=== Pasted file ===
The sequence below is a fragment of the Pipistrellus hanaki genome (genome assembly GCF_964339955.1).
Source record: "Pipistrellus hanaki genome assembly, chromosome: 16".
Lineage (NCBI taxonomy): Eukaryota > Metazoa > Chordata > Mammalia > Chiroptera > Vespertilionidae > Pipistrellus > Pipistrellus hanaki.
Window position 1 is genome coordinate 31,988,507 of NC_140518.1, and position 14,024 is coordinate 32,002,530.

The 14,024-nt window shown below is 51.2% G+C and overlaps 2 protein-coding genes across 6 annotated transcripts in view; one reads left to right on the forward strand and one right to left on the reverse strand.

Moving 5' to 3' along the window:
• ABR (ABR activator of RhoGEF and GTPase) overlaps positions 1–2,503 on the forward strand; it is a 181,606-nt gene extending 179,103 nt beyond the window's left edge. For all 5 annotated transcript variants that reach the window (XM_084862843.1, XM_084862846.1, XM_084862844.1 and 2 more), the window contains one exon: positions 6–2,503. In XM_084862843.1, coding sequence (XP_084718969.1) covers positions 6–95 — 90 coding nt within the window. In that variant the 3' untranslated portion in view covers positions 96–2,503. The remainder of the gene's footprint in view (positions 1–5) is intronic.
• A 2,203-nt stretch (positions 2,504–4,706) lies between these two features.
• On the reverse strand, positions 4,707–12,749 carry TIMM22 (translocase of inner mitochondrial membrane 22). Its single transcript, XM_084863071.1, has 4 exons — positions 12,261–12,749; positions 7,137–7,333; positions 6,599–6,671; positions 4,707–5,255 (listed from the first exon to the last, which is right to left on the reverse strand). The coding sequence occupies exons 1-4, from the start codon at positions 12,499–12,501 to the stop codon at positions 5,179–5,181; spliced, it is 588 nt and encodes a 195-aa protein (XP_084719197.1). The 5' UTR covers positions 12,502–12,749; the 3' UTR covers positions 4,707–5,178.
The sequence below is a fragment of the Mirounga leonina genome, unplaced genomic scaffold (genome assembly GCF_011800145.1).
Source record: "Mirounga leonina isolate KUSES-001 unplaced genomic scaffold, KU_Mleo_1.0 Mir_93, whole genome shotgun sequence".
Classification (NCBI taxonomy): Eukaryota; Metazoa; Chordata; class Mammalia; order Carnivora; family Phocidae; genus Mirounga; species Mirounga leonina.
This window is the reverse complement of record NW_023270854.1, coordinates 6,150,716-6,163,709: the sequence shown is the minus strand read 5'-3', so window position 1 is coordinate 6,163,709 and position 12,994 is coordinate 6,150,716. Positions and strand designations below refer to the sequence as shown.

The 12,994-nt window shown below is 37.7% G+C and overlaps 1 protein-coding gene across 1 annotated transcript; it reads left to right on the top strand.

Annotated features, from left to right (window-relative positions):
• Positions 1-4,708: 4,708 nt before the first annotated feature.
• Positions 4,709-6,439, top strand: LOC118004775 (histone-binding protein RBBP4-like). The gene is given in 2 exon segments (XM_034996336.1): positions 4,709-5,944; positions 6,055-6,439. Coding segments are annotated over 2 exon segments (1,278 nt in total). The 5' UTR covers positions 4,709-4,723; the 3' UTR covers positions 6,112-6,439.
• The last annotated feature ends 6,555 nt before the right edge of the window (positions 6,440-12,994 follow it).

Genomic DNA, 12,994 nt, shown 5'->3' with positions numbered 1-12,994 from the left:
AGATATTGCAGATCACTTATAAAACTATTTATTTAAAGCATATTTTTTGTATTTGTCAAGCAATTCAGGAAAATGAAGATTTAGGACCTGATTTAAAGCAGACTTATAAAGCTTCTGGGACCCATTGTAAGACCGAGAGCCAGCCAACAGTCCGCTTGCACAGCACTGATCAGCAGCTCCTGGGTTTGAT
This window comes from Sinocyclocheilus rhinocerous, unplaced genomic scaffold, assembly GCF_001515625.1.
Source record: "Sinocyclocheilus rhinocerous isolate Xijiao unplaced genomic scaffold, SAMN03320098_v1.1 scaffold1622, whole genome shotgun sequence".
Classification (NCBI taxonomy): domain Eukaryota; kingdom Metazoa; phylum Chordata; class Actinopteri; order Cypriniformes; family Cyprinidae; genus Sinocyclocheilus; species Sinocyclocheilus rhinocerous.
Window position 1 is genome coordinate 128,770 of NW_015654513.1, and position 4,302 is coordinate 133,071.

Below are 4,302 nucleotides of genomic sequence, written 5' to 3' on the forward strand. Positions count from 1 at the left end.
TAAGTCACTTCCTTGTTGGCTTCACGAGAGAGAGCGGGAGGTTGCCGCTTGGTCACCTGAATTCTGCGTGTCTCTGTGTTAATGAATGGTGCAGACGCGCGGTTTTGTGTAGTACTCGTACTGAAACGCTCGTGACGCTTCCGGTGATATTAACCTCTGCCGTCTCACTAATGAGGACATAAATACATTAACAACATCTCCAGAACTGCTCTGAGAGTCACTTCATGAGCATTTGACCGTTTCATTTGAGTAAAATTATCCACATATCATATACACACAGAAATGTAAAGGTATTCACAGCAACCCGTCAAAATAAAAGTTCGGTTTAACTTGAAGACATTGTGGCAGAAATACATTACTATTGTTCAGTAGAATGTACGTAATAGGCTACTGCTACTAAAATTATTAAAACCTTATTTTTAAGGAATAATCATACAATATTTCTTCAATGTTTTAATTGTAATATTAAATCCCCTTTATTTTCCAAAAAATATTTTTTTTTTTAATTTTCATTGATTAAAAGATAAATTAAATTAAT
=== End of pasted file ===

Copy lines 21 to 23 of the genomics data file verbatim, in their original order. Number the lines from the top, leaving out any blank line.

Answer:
This window comes from Sinocyclocheilus rhinocerous, unplaced genomic scaffold, assembly GCF_001515625.1.
Source record: "Sinocyclocheilus rhinocerous isolate Xijiao unplaced genomic scaffold, SAMN03320098_v1.1 scaffold1622, whole genome shotgun sequence".
Classification (NCBI taxonomy): domain Eukaryota; kingdom Metazoa; phylum Chordata; class Actinopteri; order Cypriniformes; family Cyprinidae; genus Sinocyclocheilus; species Sinocyclocheilus rhinocerous.